He not respects at all. - What ho, Pisanio!Not mine speak on't.

lach. O happy Leonatus! I may, sayi Imo, You do seem to know

The credit that thy lady hath of thee,

say so?

[ocr errors]

for yours.

Deserves thy trust; and thy most perfect goodness borrowed mine oaths of him, and might not spend
Her assur'd credit! - Blessed live you loog! them at my pleasure.
A lady to the worthiest sir, that ever

| Lord. What got lie by that? You have broke
Country call’d his ! and you his mistress, only his pate with your bowl.
For the most worthiest fit! Give me your pardon! 2 Lord. If his wit had been like him that broke it,
I have spoke this, to know if your affiance

it would have ran all out.

[Aside. Were deeply rooted ; and shall make your lord, Clo. When a gentleman is disposed to swear, it is That which he is, new o'er: and he is one not for any standers-by to curtail his oaths : Ha? The truest manner'd; such a holy witch,

2 Lord. No, my lord! nor [-Aside.] crop the ears That he enchants societies unto him;

of them. Half all men's hearts are his.

Clo. Whoreson dog! - I give him satisfaction ? Imo. You make amends.

'Would, he had been one of my rank! Iach. He sits 'mongst men, like a descended god : 2 Lord. To have smelt like a fool. (Aside. He hath a kind of honour sets him off,

Clo. I am not more vexed at any thing in the earth,More than a mortal seeming. Be not angry, a pox on't! I had rather not be so noble as I am; Most mighty princess, that I have adventur'd they dare not fight with me, because of the queen To try your taking of a false report; which hath my mother: every jack-slave hath his belly full of Honour'd with confirmation your great judgment fighting, and I must go up and down like a cock, that In the election of a sir so rare,

nobody can match. Which you know cannot err. The love I bear him 2 Lord. You are a cock and capon too; and you Made me to fan you thus; but the gods made you, crow, cock, with your comb on.

(Aside. Unlike all others, chaffless. Pray; your pardon ! Clo. Sayest thou? Imo. All's well, sir! Take my power i’ the court Lord. It is not fit, your lordship should under

t ke every companion that you give offence to. lach. My humble thanks ! I had almost forgot Ilo. No, I know that; but it is lit, I should commit To entreat your grace but in a small request, offence to my inferiors. And yet of moment too, for it concerns

2 Lurd. Ay, it is fit for your lordship only.
Your lord; myself, and other noble friends,

Clo. Why, so I say.
Are partners in the business.

1 Lord. Did you hear of a stranger, that's come Imo. Pray, what is't?

to court to-night?
lach. Some dozen Romans of us, and your lord, Clo. A stranger! and I not know on't!
(The best feather of our wing) have mingled sums,

2 Lord. He's a strange fellow himself, and knows To buy a present for the emperor:

it not.

[Aside. Which I, the factor for the rest, have done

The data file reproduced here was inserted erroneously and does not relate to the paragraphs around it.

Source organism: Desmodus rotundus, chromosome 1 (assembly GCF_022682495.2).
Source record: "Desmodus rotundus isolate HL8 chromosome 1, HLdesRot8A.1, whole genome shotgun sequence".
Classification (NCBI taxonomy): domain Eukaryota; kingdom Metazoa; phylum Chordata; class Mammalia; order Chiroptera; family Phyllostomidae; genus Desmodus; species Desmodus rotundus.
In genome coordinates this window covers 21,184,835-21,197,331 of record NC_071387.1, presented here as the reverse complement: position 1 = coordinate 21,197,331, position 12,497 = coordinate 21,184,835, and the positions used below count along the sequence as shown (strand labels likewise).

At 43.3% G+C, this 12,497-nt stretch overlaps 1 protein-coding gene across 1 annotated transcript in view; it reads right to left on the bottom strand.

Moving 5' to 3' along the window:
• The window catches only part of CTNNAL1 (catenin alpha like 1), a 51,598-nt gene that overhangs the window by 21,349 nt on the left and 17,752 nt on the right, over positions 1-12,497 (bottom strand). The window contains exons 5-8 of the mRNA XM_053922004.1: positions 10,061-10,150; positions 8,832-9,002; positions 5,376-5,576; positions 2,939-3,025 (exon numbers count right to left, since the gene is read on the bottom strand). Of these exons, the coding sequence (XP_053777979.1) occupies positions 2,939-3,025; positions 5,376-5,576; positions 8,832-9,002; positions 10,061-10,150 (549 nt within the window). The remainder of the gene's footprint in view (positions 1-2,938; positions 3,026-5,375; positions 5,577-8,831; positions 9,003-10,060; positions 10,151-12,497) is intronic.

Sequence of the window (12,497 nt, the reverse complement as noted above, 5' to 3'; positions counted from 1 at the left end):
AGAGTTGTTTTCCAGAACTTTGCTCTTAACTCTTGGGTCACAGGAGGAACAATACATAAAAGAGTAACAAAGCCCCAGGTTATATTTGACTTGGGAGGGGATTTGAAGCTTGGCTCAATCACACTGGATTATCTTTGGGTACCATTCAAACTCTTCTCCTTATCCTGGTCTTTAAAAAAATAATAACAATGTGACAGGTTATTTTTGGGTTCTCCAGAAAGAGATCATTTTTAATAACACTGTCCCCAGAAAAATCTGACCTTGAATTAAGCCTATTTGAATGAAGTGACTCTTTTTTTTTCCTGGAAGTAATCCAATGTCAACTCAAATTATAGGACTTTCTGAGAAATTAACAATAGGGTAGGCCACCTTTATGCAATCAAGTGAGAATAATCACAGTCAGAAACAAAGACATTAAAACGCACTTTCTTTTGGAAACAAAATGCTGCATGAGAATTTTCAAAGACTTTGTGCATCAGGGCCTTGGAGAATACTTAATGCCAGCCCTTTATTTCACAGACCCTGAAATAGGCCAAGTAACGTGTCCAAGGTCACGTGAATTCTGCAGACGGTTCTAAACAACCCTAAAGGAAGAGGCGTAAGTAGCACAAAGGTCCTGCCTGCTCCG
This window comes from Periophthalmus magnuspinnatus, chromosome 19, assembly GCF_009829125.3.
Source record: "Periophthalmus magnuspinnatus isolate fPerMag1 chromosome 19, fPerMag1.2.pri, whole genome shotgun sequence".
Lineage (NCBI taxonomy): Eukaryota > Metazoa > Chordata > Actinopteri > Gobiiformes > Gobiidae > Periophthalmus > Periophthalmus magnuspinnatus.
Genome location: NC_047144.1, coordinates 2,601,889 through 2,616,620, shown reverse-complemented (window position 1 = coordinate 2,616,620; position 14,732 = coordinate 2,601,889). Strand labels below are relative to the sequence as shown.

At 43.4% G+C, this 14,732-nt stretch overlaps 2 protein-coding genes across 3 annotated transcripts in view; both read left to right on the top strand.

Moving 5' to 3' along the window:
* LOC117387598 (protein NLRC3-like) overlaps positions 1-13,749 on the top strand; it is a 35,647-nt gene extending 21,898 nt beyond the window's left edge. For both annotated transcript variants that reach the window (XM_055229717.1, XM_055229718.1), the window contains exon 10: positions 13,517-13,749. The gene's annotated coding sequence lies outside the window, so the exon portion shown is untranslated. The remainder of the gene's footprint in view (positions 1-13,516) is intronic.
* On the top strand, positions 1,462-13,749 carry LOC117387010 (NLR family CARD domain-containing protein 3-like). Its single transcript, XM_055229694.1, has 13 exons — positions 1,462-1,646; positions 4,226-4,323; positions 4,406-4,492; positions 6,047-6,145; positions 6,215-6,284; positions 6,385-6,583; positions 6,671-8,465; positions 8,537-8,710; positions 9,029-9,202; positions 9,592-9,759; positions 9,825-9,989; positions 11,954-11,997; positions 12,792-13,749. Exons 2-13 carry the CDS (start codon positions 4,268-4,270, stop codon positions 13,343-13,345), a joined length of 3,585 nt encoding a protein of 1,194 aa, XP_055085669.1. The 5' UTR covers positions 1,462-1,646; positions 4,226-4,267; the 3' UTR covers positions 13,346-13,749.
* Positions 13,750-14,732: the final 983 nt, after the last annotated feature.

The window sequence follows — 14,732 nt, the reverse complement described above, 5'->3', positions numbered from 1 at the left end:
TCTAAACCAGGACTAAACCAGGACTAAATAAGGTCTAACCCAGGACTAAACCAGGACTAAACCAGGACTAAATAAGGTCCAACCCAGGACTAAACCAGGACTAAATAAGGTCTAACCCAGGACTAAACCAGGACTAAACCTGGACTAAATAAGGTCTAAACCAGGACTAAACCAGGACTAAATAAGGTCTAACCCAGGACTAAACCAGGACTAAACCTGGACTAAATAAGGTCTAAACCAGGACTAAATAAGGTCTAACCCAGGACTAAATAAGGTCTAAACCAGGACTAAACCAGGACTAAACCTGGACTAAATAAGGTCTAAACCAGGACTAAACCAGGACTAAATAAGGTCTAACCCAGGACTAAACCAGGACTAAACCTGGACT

1 Lord. There's an Italian some; and, 'tis thought, In France: 'tis plate, of rare device: and jewels, one of Leonatus' friends. of rich and exquisite form; their values great ; Clo. Leonatus! a banished rascal ; and he's another, And I am something curious, being strange,

whatsoever he be. Who told you of this stranger ? To have them in safe stowage. May it please you

1 Lord. One of your lordship's pages. To take them in protection?

Clo, Is it fit, I went to look upon him? Is there no Imo. Willingly;

derogation in't?

pawn mine honour for their safety: since 1 Lord. You cannot derogate, my lord !
My lord hath interest in them, I will keep them Clo. Not easily, I think.
In my bed-chamber.

2 Lord. You are a fool granted; therefore your luch. They are in a trunk,

issues being foolish, do not derogate. (Aside. Attended by my men: I will make bold

Clo. Come, I'll go see this Italian! What I have lost To send them to you, only for this night; to-day at bowls, I'll win to-night of him. Come, go! I must aboard to-morrow.

2 Lord. I'll attend your lordship! Imo. O, no, no !

(Exeunt Cloten und first Lord. Iach. Yes, I beseech; or I shall short my word, That such a crafty devil as is his mother By length ’ning my return. From Gallia

Should yield the world this ass! a woman, that I cross'd the seas on purpose, and on promise

Bears all down with her brain ; and this her son
To see your grace.

Cannot take two from twenty for his heart,
Imo. I thank you for your pains !

And leave eighteen. Alas, poor princess,
But not away to-morrow?

Thou divine Imogen, what thou endur'sı!
Iach. O, I must, madam!

Betwixt a father by thy step-dame govern'd;
Therefore, I shall beseech you, if yon please

A mother hourly coining plots; a wooer,
To greet your lord with writing, do't to-night: More hateful, than the foul expulsion is
I have outstood my time; which is material of thy dear husband, than that horrid act
To the tender of our present.

of the divorce he'd make! The heavens hold firm Imo. I will write.

The walls of thy dear honour; keep unshak'd
Send your trunk to me; it shall safe be kept, That temple, thy fair mind; that thou may'st stand,
And truly yielded you! You are very welcome! To enjoy thy banish'd lord, and this great land !

SCENE II. A bed-chamber; in one part of it a

trunk. ACT II.

Imogen, reading in her bed; a Lady attending.
SCENE I. - Court before CYMBELINE's palace.

Imo. Who's there? my woman Helen ?
Lady. Please


madam! Enter Clotes, and two Lords.

Imo. What hour is it? Clo. Was there ever man had such luck! when I Lady. Almost midoight, madam! kissed the jack upon an up-cast, to be hit away! 1 Imo. I have read three hours then: mine eyes are had an hundred pound on't: and then a whoreson weak: jackanapes must take me np for swearing; as if I Fold down the leaf, where I have left. To bed!